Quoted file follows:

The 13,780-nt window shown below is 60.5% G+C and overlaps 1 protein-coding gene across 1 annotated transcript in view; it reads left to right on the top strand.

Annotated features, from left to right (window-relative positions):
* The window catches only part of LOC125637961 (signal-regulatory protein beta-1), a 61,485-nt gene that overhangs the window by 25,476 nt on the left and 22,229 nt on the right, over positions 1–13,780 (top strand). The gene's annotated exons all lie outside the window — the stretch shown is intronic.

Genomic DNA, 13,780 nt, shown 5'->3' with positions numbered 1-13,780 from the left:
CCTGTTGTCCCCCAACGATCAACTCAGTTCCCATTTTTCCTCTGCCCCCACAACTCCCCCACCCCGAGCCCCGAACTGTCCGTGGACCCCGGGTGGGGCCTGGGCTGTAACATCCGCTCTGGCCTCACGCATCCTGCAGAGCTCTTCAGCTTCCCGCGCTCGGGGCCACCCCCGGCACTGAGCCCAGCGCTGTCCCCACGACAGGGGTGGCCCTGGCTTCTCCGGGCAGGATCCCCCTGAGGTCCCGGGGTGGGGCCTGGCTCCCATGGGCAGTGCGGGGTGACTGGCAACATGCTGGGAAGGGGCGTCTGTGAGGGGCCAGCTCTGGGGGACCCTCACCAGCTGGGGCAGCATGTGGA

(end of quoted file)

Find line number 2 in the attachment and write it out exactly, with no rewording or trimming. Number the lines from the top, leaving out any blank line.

Annotated features, from left to right (window-relative positions):